Boyd already has a major edge just by the nature of his position.
The Heisman is awarded to the player considered “the most outstanding player in college football.”
Since 1971, 38 of the 41 trophies awarded have gone to a quarterback or running back. The only exceptions have been Notre Dame wide receiver Tim Brown (1987), Michigan wide receiver Desmond Howard (1991) and Michigan cornerback Charles Woodson (1997).
Both Howard and Woodson also had dual-threat abilities; Howard returned punts and kicks, while Woodson played both cornerback and wide receiver.
Eight of the last 10 Heisman winners have been quarterbacks; the only exceptions are Southern California tailback Reggie Bush (2005) and Alabama running back Mark Ingram (2009).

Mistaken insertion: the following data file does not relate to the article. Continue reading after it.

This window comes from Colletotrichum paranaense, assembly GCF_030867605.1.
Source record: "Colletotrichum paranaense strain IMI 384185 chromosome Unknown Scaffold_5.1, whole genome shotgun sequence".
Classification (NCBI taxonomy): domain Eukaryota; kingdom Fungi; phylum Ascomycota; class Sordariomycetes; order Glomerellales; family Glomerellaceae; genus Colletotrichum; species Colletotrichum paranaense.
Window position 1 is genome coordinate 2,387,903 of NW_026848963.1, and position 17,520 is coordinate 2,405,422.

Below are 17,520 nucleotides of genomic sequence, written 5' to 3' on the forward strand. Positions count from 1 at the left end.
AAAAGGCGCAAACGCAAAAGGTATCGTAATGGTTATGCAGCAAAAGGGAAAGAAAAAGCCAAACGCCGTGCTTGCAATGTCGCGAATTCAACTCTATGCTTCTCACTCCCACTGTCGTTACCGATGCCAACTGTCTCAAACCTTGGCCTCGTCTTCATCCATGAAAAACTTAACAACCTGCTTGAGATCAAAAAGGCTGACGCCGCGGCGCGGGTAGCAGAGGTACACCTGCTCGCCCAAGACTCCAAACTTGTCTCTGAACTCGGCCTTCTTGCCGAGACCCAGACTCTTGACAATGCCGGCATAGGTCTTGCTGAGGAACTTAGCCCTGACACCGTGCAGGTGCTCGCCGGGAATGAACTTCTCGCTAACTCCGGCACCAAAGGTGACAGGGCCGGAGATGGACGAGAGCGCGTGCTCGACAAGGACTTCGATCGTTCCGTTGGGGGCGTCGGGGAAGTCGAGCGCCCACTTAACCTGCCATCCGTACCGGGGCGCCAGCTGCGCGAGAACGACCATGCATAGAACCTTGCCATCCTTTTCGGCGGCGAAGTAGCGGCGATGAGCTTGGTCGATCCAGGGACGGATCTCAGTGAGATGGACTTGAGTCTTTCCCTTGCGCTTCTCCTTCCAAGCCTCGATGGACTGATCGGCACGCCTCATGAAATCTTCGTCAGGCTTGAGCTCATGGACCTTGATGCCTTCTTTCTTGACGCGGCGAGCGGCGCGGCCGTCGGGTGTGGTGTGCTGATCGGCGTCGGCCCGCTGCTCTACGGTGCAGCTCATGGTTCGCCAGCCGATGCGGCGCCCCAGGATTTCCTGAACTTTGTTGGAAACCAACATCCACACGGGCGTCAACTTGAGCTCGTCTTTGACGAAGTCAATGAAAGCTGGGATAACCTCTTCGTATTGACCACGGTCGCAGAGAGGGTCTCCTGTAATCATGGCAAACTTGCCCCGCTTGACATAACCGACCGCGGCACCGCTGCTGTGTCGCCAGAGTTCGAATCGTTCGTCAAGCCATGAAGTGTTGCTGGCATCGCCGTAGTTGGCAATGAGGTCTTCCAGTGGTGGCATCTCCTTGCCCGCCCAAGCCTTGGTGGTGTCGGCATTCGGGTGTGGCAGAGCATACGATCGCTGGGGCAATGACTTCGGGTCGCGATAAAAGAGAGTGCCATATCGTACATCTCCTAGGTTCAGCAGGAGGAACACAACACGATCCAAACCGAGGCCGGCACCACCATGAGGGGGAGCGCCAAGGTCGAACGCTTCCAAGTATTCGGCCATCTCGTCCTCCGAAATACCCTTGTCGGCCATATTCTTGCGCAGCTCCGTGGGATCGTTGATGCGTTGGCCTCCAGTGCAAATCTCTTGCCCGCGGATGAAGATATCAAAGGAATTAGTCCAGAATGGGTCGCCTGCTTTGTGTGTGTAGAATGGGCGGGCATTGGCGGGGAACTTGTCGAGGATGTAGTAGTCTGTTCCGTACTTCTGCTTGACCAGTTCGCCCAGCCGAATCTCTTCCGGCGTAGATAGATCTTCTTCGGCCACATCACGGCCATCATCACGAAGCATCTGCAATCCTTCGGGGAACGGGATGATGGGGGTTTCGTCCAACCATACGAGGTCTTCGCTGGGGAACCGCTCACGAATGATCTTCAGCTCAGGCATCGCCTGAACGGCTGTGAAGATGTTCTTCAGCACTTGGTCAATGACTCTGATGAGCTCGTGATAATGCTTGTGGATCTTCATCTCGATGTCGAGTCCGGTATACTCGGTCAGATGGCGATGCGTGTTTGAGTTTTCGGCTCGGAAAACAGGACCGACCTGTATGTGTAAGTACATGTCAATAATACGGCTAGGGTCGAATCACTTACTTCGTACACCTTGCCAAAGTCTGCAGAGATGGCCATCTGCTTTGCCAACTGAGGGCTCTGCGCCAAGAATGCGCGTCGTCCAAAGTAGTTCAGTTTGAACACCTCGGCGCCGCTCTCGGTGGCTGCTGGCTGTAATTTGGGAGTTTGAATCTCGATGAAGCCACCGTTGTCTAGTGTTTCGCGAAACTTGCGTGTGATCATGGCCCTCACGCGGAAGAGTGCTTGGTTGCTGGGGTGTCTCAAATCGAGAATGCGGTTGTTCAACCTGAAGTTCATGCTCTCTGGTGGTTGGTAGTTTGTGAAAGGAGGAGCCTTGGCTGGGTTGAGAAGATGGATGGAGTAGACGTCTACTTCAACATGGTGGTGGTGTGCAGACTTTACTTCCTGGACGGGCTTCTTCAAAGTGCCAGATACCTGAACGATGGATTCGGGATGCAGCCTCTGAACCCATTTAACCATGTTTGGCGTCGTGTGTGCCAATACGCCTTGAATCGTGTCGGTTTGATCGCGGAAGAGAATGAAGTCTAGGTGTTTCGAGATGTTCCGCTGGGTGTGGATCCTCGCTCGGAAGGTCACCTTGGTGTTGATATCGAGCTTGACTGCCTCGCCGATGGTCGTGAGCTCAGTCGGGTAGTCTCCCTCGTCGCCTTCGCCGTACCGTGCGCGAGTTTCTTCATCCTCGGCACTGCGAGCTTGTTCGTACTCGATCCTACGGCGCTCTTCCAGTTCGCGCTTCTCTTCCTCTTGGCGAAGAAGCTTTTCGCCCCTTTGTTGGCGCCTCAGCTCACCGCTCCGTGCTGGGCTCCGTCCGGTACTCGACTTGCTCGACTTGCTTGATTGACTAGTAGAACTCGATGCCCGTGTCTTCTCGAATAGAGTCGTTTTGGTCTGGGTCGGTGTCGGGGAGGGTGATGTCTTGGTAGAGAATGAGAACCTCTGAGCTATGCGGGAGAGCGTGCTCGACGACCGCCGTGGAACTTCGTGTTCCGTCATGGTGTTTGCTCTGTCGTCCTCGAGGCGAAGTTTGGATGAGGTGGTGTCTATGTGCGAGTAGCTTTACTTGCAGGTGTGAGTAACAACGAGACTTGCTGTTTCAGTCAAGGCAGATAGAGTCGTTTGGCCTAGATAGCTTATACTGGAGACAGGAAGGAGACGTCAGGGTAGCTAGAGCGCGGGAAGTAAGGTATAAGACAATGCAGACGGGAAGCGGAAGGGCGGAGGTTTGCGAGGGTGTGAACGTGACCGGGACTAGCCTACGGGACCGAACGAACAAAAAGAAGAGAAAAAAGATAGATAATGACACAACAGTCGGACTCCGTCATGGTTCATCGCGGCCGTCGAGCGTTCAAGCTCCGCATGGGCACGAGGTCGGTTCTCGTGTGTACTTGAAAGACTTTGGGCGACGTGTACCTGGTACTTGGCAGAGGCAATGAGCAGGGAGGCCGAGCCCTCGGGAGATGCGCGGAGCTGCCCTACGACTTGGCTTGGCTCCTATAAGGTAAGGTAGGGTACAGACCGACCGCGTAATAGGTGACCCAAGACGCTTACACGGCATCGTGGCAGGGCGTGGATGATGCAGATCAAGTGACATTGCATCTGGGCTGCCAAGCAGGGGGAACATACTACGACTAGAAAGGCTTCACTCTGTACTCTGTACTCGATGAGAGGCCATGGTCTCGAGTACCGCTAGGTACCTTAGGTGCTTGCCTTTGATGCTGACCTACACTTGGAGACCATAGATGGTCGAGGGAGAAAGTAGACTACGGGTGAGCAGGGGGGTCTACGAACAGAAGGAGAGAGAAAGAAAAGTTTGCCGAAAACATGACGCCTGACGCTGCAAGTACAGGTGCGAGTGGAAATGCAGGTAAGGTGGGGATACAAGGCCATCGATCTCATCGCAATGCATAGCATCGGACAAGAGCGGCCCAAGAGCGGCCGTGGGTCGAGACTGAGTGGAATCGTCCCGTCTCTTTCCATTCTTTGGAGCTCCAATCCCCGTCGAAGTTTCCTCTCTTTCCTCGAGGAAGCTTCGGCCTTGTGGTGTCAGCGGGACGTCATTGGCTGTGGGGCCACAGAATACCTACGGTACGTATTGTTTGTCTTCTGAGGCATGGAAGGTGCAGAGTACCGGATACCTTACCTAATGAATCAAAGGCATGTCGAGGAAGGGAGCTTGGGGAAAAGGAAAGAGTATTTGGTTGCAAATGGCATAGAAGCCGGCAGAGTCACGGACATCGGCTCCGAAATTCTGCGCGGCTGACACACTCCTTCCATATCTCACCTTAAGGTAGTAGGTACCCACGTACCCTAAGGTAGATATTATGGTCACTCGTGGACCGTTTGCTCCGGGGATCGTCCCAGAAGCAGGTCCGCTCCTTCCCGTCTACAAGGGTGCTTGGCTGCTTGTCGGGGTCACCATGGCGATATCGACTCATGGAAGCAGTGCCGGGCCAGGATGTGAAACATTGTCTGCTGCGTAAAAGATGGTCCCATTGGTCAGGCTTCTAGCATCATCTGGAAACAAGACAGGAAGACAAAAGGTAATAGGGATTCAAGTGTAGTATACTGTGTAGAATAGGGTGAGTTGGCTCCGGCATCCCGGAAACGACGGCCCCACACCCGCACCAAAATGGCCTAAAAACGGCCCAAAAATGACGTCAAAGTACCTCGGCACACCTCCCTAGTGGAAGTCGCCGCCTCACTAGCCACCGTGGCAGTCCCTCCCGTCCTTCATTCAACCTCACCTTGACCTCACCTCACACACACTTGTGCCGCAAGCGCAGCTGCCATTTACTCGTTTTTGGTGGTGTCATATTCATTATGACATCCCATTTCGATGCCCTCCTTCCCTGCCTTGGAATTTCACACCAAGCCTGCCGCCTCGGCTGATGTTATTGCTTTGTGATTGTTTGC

Equally important? A team that wins big. Of the last 10 Heisman winners, seven came from teams that made the BCS National Championship Game or won the BCS title.
The only exceptions were Florida’s Tim Tebow (2007; Tebow led Florida to a BCS title in 2008), Baylor’s Robert Griffin III (2011) and Texas A&M’s Johnny Manziel (2012).
Clemson has a favorable schedule and should be favored in every game except one (Nov. 30 at South Carolina) for the rest of the regular season.
Its win over Georgia is the most impressive victory of the young season, and the Tigers have only two key roadblocks left on the slate: vs. Florida State Oct. 19 and at South Carolina.
If Boyd performs well in those games, it’ll be an immeasurable boost to his Heisman campaign.